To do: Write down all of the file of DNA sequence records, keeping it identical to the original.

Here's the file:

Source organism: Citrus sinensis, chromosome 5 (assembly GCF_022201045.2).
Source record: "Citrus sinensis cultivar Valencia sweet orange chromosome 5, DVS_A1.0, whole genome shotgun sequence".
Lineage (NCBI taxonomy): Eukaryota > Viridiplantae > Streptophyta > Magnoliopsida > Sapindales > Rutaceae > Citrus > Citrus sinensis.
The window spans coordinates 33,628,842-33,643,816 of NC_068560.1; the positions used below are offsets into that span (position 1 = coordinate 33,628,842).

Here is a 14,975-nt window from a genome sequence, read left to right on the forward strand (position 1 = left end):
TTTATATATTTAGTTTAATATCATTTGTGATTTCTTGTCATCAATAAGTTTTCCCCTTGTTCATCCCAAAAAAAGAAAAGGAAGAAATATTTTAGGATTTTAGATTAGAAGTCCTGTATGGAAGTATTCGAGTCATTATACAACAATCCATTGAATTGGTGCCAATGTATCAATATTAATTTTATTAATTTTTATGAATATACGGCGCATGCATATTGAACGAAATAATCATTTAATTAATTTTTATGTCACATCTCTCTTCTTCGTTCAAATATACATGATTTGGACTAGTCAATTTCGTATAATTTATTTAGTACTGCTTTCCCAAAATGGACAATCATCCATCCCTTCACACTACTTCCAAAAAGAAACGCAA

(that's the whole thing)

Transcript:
Source organism: Citrus sinensis, chromosome 5 (assembly GCF_022201045.2).
Source record: "Citrus sinensis cultivar Valencia sweet orange chromosome 5, DVS_A1.0, whole genome shotgun sequence".
Lineage (NCBI taxonomy): Eukaryota > Viridiplantae > Streptophyta > Magnoliopsida > Sapindales > Rutaceae > Citrus > Citrus sinensis.
The window spans coordinates 33,628,842-33,643,816 of NC_068560.1; the positions used below are offsets into that span (position 1 = coordinate 33,628,842).

Here is a 14,975-nt window from a genome sequence, read left to right on the forward strand (position 1 = left end):
TTTATATATTTAGTTTAATATCATTTGTGATTTCTTGTCATCAATAAGTTTTCCCCTTGTTCATCCCAAAAAAAGAAAAGGAAGAAATATTTTAGGATTTTAGATTAGAAGTCCTGTATGGAAGTATTCGAGTCATTATACAACAATCCATTGAATTGGTGCCAATGTATCAATATTAATTTTATTAATTTTTATGAATATACGGCGCATGCATATTGAACGAAATAATCATTTAATTAATTTTTATGTCACATCTCTCTTCTTCGTTCAAATATACATGATTTGGACTAGTCAATTTCGTATAATTTATTTAGTACTGCTTTCCCAAAATGGACAATCATCCATCCCTTCACACTACTTCCAAAAAGAAACGCAA